Help Transcribe Military Records
of Black Volunteer Union Soldiers in the Civil War
“Once let the black man get upon his person the brass letters U.S., let him get an eagle on his button, and a musket on his shoulder and bullets in his pockets, and there is no power on earth which can deny that he has earned the right of citizenship in the United States.”
–- Frederick Douglass
In lieu of an in-person MLK Day of Service project due to ongoing concerns around COVID-19, the Washington Bar Association is pleased to present an amazing opportunity to participate in a virtual service project through the National Archives Citizen Archivist Program.
Despite many hardships, Black volunteer soldiers served and distinguished themselves during the Civil War as part of the Union Army. By the end of the Civil War, roughly 179,000 Black men (approximately 10% of the Union Army) served as soldiers. Black women, who could not formally join the Army, nonetheless served as nurses, spies, and scouts, the most famous being Harriet Tubman.
The National Archives has curated a collection of the military records of Black soldiers who volunteered to serve during the Civil War. These handwritten records require transcription to make them more accessible and searchable.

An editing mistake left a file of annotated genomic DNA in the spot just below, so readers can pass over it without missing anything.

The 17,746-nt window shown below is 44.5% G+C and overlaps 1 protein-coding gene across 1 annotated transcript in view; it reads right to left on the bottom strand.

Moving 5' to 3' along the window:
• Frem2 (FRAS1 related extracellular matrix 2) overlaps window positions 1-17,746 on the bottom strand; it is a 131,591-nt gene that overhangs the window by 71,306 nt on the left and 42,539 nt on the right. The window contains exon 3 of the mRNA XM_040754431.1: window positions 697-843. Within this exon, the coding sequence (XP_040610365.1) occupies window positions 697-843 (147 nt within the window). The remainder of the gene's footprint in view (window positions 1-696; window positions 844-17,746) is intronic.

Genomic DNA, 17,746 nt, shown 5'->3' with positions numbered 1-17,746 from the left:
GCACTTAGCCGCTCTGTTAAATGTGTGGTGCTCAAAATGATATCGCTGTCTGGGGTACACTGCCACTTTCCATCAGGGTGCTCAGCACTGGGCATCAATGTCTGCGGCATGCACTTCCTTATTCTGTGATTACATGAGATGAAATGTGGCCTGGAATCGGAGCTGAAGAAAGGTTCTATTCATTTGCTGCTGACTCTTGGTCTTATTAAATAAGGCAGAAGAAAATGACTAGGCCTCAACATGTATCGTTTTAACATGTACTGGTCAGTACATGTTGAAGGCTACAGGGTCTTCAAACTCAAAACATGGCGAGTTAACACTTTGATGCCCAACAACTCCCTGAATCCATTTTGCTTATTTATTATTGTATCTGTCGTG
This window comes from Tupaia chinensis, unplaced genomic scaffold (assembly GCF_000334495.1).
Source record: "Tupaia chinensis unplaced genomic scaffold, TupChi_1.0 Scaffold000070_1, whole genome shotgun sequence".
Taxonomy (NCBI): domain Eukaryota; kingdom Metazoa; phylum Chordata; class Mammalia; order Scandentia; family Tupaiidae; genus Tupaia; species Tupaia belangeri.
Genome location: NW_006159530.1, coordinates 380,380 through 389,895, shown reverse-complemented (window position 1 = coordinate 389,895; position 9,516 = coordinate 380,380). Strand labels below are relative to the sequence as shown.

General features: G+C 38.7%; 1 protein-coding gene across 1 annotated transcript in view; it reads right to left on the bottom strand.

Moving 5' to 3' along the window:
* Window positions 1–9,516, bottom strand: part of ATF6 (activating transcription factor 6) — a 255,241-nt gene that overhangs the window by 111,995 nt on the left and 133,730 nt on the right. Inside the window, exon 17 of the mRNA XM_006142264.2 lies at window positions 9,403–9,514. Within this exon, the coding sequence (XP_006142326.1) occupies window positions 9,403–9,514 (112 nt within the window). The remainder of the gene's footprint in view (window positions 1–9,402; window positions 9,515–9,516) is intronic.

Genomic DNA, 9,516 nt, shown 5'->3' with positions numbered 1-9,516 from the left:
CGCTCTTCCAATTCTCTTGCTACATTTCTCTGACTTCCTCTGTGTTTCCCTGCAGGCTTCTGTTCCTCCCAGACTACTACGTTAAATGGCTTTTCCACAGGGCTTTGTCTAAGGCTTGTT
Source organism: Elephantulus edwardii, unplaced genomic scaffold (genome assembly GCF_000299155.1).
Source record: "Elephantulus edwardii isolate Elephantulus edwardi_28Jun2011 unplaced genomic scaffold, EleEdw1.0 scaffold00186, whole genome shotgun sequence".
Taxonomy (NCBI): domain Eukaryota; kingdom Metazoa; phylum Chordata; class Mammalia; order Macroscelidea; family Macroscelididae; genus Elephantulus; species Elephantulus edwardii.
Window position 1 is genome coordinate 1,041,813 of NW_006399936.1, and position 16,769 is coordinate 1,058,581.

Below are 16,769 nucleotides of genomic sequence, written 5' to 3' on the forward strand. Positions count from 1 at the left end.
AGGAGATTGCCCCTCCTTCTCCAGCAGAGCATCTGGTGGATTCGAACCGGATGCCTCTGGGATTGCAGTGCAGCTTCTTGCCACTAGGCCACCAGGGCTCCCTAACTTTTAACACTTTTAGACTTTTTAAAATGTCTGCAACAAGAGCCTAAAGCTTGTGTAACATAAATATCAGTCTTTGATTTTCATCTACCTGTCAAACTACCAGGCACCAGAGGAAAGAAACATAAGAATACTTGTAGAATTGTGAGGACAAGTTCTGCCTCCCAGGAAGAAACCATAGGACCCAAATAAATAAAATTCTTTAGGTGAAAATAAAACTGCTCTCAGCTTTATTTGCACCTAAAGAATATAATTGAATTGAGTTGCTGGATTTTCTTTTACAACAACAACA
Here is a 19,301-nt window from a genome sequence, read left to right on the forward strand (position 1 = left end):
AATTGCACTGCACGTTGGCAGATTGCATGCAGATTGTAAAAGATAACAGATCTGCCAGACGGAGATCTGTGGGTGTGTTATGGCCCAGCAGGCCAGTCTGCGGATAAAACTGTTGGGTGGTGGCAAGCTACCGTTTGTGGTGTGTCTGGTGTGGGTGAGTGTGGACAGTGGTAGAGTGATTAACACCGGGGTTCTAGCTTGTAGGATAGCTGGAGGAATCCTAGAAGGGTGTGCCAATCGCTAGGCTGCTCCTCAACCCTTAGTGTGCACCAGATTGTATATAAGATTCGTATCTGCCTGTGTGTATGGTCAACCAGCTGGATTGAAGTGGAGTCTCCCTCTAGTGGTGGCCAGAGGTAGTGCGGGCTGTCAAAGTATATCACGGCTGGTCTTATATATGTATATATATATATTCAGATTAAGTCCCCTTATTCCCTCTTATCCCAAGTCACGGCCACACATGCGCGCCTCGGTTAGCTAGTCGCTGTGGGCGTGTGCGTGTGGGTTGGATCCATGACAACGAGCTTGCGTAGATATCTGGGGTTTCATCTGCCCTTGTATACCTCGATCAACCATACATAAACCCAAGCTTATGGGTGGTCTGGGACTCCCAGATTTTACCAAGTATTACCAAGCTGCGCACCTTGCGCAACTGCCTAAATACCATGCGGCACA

Members and friends of the WBA seeking a virtual way to participate in the MLK Day of Service.
Help the National Archives transcribe the military service records of Union volunteer soldiers who served during the Civil War, making them more accessible and searchable.
MLK Day of Service – Monday, January 17, 2022 – All Day
Online at: https://www.archives.gov/citizen-archivist/registerandgetstarted
Transcribing these handwritten records helps us increase their accessibility by making them easier to read, search for, and use the information they contain. By transcribing these documents, we help unlock valuable history. Even if you can’t complete the entire transcription of a document, every word you transcribe helps improve search results. Whether you can transcribe one full record, only part of a record, or multiple records—every contribution matters.
Register as a Citizen Archivist at the link provided above, and familiarize yourself with the transcription process using the resources available on the National Archives website (a “how to” booklet is available online and at the link below). Next, click here to access the “United States Colored Troops” – American Civil War mission. Select an available record, click “View/Add Contributions” then click “Transcribe”.